Our children’s commitment to making every possible class put me and my husband to shame.  We thought we knew what commitment meant, but the children opened our eyes to a new level of the meaning of the word.  Rain, shine, hail or snow, we travelled to BAE and there was not one complaint.    Remember Sandy?  They couldn’t understand why they couldn’t go to ballet when they had school (did I mention we homeschool?)   To them, it was a perfect opportunity, with not many people trying to make the class, to have a semi-private class with their teachers; real optimists, my kids.

We thought we might be sending the wrong message by seeming to put ballet first.   We wanted to make sure they understood that we are, in actuality, putting them first.  We were adamant about them understanding that ballet is a reward for doing well in school and that school is foremost.  So, on the rare times when you don’t see the children in class, you can assume that we are at home finishing school work that we couldn’t finish on time, because most likely, they spent time showing me things they learned in ballet class, instead.

Not every ballet class is perfect, of course.    Some days, I had to dry tears of frustrations (mostly about themselves for not performing to their own standards—another genetic anomaly), but that never deterred them from going to class the next day. We saw these things as tests to their characters.  I was delighted to see them develop their emotional intelligence and tolerance (once in a while, there is someone who twirls around too much and disrupts their concentration and makes them cry!)   We saw them push themselves (no help from us, for sure) and took pride in their work all on their own.  Once inside the studio, some of our old reservations for coming to a ballet school on Manhattan’s Upper East Side dissolve, because they strive in class.  They are given enough doses of challenge and motivation, and perfect doses of nurture and encouragement.  We especially love it when they tell us their teachers echo the same sentiments we express to them at home.  It was as if they were getting double doses of lessons in values.   We like the discipline BAE provided and were grateful for the decorum with which they expected their students to behave when in class, as they spill into their lives outside class.  We liked it because it goes in tandem with our values; while they were lost to some, they were not to us.  We are all inspired by it in some ways (don’t tell the kids, though).    At their tender ages, they learned to cultivate good work ethics, concentration and listening skills. They learned to take constructive criticisms with grace and to heart.   Most of all they learned to work hard, take pride in honest to goodness work, and earned their place in the world they so love,  all on their own, because, after all, they say, “people outside the studio looking in, can tell”.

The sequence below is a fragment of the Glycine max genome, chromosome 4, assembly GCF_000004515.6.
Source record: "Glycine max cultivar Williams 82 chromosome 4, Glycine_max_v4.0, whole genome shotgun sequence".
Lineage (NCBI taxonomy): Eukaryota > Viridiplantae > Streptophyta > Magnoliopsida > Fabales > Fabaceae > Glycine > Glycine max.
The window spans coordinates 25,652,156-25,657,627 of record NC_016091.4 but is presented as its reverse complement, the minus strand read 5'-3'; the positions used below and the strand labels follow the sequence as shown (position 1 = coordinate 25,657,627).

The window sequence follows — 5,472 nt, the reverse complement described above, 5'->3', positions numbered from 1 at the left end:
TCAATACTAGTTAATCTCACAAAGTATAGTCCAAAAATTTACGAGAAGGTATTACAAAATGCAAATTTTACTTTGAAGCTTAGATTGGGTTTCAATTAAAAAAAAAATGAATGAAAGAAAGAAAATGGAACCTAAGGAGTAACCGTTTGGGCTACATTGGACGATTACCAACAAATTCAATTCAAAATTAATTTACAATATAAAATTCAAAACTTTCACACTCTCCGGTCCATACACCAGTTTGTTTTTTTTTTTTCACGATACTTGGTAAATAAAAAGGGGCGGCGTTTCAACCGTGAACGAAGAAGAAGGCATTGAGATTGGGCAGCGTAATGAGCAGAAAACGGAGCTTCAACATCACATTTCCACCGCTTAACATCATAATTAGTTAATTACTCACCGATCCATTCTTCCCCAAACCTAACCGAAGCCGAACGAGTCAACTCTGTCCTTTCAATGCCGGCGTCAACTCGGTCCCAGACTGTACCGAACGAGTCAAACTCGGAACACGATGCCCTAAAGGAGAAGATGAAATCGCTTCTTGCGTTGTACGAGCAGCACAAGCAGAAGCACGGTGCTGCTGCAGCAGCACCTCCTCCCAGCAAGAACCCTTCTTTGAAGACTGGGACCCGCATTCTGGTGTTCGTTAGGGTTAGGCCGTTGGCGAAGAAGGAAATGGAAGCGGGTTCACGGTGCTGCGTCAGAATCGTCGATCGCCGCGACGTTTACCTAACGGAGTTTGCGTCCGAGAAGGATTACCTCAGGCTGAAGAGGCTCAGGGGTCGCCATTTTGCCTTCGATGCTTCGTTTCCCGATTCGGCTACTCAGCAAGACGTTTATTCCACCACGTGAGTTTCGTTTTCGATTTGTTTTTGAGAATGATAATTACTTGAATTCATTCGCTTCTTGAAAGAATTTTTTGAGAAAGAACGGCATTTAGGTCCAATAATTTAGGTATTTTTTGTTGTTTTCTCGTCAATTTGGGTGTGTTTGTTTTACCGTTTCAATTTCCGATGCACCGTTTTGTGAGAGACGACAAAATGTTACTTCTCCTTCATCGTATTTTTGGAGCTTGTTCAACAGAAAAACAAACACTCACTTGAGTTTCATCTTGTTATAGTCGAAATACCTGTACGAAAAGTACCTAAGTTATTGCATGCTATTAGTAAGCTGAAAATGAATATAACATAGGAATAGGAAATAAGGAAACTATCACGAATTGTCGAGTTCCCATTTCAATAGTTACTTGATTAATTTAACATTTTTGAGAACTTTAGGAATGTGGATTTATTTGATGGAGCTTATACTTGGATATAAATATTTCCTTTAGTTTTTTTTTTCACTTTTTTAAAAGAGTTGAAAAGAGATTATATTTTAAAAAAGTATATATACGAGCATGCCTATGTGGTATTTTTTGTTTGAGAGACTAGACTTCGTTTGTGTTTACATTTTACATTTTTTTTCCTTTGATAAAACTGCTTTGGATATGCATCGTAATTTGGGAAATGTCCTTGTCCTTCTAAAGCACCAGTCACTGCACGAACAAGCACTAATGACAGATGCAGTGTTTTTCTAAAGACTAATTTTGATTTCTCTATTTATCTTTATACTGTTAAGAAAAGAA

So you see, our future surgeon, judge and Nobel Prize winner (hey, I can dream too, can’t I?) are learning priceless life lessons through ballet.  And, through ballet, we have been privileged to grow with our children.  We have been blessed to know and practice love profoundly and always (although it’s harder on Saturdays when my husband and I would rather sleep in instead, but we love the challenge). Ballet is everything to our children, and because our children mean everything to us, we are here on our second year at BAE and grateful to ballet for making us better people.  I think we are here to stay, for love, of course, and because it’s our duty, and what a joy it has been thus far.